Over the years, digital has gone from being the new kid on the block to the new standard in image capture. Early on there were many comparisons between digital and film, often intended to demonstrate film’s superiority. Such comparisons are now moot, as no one can dispute the digital camera’s ability to deliver stunning images.
But I’ve found from personal experience that digital photography can make you lazy. In fact, if you’re not careful, digital’s very superiority can lead you down the path to inferior photography.
When I shot film, I always shot in full manual mode. I seldom used the in-camera meter, opting for a handheld incident meter. I had calibrated this meter to my film and the labs I used. I shot only a very few films and knew how they performed and how to get the best from each one.
On location when using lights, I’d meter many times — always checking the output of my strobe and how the light fell across the scene. Only after numerous meterings would I pop a Polaroid to check the light. I always had a very good understanding of how the image was going to look just from what the light meter and Polaroid told me.
Even on shoots that were outside with only ambient light, I’d use my handheld, never even looking at the in-camera meter.
Once when I was working news in Atlanta, a photo stringer for our newspaper was telling me about all the new functions on my Nikon F4s camera. Bill was an NPS repair tech for his full-time job and was very excited about all the neat things the F4s could do.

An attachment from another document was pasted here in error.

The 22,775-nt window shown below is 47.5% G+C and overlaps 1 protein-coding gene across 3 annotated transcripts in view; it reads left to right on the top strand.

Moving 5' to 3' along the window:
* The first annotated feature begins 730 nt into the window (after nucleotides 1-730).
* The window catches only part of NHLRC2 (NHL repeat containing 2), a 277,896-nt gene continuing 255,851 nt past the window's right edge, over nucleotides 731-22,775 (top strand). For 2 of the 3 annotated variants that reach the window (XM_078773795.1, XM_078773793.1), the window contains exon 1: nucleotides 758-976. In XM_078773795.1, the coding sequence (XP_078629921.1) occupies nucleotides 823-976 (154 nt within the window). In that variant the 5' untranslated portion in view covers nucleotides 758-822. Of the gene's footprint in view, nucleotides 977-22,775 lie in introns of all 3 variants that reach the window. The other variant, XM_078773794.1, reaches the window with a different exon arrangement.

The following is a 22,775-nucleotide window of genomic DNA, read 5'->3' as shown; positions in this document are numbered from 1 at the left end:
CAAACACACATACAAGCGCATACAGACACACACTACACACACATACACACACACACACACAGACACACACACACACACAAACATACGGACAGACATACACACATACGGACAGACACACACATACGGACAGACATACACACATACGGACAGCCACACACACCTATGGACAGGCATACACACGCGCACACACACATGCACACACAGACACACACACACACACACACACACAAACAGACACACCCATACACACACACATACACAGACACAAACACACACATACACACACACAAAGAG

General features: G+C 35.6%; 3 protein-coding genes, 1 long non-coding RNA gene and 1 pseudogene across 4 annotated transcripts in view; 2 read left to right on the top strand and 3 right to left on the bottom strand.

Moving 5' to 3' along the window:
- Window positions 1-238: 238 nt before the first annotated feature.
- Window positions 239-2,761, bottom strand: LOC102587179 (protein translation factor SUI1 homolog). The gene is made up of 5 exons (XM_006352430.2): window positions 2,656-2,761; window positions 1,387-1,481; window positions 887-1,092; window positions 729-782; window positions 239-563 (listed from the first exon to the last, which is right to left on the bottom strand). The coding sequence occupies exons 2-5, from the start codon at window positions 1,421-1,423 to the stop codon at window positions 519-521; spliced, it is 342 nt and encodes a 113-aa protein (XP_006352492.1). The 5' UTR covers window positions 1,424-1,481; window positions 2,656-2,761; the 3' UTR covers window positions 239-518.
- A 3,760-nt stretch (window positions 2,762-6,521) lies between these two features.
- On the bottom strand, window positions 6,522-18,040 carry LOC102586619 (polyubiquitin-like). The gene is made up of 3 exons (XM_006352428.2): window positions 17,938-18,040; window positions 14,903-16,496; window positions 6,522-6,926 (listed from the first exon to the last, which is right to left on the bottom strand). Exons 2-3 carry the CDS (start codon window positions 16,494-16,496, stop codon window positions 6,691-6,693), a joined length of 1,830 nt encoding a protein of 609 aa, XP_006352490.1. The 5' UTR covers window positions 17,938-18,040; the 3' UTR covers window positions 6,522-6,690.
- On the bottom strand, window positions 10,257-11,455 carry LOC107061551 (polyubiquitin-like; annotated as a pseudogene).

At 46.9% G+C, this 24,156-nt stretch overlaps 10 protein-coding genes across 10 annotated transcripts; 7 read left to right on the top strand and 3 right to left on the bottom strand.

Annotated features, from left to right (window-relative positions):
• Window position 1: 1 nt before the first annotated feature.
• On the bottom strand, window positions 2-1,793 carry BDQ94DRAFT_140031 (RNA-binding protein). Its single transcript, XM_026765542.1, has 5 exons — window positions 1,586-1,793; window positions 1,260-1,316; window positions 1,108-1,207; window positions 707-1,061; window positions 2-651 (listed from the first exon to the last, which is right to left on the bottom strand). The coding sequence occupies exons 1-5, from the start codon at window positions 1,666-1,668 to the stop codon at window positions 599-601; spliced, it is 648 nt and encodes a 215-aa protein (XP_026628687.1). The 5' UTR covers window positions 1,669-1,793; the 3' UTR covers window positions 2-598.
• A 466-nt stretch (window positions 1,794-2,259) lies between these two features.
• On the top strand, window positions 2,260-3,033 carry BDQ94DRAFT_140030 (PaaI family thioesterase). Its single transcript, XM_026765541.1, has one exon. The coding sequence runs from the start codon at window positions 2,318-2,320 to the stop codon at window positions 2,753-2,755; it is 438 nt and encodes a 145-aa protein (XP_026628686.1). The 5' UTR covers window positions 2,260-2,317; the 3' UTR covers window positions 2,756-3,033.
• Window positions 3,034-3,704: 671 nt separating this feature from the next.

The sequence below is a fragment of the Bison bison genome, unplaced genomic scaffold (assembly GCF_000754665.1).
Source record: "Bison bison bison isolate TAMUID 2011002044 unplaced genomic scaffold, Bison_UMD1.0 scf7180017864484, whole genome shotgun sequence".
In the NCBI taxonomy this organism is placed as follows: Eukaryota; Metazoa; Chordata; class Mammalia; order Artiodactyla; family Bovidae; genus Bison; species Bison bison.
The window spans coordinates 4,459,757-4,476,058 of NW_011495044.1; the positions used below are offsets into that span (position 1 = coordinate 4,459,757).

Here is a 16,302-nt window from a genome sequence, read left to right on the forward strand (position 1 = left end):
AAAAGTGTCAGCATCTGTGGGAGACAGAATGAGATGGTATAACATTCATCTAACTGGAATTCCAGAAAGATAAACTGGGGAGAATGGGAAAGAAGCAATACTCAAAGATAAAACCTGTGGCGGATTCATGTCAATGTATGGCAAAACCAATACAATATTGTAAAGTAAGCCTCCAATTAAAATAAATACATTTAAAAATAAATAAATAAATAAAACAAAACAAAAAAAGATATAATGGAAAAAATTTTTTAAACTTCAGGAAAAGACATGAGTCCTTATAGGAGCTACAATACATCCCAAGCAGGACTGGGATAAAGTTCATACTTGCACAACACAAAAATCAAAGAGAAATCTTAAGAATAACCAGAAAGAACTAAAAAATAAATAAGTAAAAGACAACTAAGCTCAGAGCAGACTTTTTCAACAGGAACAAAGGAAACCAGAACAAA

I told him, “Bill, as long as I can turn the camera on, put it in manual mode and figure out how to change the shutter speeds and aperture, I am happy.”
I never shot that camera in any mode other than manual. When I switched to Canon EOS gear, I never used my EOS1 bodies at any setting other than manual, either.
Then I began to shoot digital. At first I was just as fastidious with all my shooting habits. I worked much the same way I did with film.
But after I began to shoot in RAW mode, I saw how easy it was to adjust the exposure in post-production. I began to shoot more in aperture priority. I seldom used the handheld meter. I was not as concerned with having the exact correct exposure. I could be off slightly and fix it in post.
In other words, I got sloppy. I’m afraid that digital is very good at making sloppy photographers.
In the past few months, I have gone back to shooting in manual mode, back to paying more attention to the details. I’ve found that in doing so, I’ve cut my post-processing time in half. The images are all exposed the same, and many more are correctly exposed.
It’s been a wake-up call. Getting it right in camera is still the best way to get it done.